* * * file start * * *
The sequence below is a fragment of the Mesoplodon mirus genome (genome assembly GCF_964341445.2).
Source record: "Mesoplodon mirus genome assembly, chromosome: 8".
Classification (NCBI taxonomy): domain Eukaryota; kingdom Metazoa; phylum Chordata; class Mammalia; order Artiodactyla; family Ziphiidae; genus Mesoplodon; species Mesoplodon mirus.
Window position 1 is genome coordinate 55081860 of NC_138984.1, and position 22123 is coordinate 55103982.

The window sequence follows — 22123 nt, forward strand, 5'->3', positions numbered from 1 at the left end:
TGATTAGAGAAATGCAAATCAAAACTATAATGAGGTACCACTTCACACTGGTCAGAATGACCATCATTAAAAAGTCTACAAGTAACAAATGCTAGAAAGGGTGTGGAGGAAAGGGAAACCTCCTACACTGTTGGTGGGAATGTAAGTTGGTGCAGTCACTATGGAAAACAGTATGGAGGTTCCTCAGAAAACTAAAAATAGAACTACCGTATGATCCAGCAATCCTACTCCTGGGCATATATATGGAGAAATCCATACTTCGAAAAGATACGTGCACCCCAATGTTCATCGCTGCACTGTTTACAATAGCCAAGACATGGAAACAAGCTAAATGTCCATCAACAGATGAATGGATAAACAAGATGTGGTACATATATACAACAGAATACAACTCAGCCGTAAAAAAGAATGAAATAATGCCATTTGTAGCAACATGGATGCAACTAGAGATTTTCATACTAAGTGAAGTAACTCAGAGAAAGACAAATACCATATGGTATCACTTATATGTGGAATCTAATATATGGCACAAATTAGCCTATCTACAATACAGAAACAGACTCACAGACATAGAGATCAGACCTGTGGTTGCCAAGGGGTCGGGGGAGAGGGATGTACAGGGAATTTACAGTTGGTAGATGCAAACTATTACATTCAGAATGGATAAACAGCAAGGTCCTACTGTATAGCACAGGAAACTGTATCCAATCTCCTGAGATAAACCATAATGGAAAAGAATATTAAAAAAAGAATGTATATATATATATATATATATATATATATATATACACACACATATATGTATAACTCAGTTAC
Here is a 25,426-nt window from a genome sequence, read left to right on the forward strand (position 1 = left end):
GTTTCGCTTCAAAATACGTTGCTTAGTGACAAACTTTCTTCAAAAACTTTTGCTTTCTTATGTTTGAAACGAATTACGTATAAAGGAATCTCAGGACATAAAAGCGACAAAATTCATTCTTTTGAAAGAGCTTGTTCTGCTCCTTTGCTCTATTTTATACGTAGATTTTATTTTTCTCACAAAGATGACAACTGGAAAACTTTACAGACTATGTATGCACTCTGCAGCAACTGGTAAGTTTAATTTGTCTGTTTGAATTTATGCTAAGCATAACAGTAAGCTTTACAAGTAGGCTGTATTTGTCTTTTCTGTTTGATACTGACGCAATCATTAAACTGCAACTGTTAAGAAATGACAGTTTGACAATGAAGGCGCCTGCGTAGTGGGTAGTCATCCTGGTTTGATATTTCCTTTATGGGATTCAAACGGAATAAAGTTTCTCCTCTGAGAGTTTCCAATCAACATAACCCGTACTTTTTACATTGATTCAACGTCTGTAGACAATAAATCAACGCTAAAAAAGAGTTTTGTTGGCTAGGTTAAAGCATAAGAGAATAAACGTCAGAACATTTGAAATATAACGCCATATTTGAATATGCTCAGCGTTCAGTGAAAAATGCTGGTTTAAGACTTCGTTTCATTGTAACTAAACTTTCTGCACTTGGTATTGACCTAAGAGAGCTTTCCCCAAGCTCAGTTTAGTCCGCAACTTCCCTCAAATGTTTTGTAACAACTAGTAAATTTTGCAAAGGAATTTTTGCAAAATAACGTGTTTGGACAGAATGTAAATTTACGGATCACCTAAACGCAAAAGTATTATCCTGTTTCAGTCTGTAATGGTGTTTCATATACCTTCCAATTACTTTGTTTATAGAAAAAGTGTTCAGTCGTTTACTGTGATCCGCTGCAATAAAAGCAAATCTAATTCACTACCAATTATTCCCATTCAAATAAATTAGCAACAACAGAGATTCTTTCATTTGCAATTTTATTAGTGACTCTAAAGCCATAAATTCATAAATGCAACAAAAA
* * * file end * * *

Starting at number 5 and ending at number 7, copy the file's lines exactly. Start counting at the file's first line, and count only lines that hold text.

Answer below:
The window sequence follows — 22123 nt, forward strand, 5'->3', positions numbered from 1 at the left end:
TGATTAGAGAAATGCAAATCAAAACTATAATGAGGTACCACTTCACACTGGTCAGAATGACCATCATTAAAAAGTCTACAAGTAACAAATGCTAGAAAGGGTGTGGAGGAAAGGGAAACCTCCTACACTGTTGGTGGGAATGTAAGTTGGTGCAGTCACTATGGAAAACAGTATGGAGGTTCCTCAGAAAACTAAAAATAGAACTACCGTATGATCCAGCAATCCTACTCCTGGGCATATATATGGAGAAATCCATACTTCGAAAAGATACGTGCACCCCAATGTTCATCGCTGCACTGTTTACAATAGCCAAGACATGGAAACAAGCTAAATGTCCATCAACAGATGAATGGATAAACAAGATGTGGTACATATATACAACAGAATACAACTCAGCCGTAAAAAAGAATGAAATAATGCCATTTGTAGCAACATGGATGCAACTAGAGATTTTCATACTAAGTGAAGTAACTCAGAGAAAGACAAATACCATATGGTATCACTTATATGTGGAATCTAATATATGGCACAAATTAGCCTATCTACAATACAGAAACAGACTCACAGACATAGAGATCAGACCTGTGGTTGCCAAGGGGTCGGGGGAGAGGGATGTACAGGGAATTTACAGTTGGTAGATGCAAACTATTACATTCAGAATGGATAAACAGCAAGGTCCTACTGTATAGCACAGGAAACTGTATCCAATCTCCTGAGATAAACCATAATGGAAAAGAATATTAAAAAAAGAATGTATATATATATATATATATATATATATATATATACACACACATATATGTATAACTCAGTTAC
Here is a 25,426-nt window from a genome sequence, read left to right on the forward strand (position 1 = left end):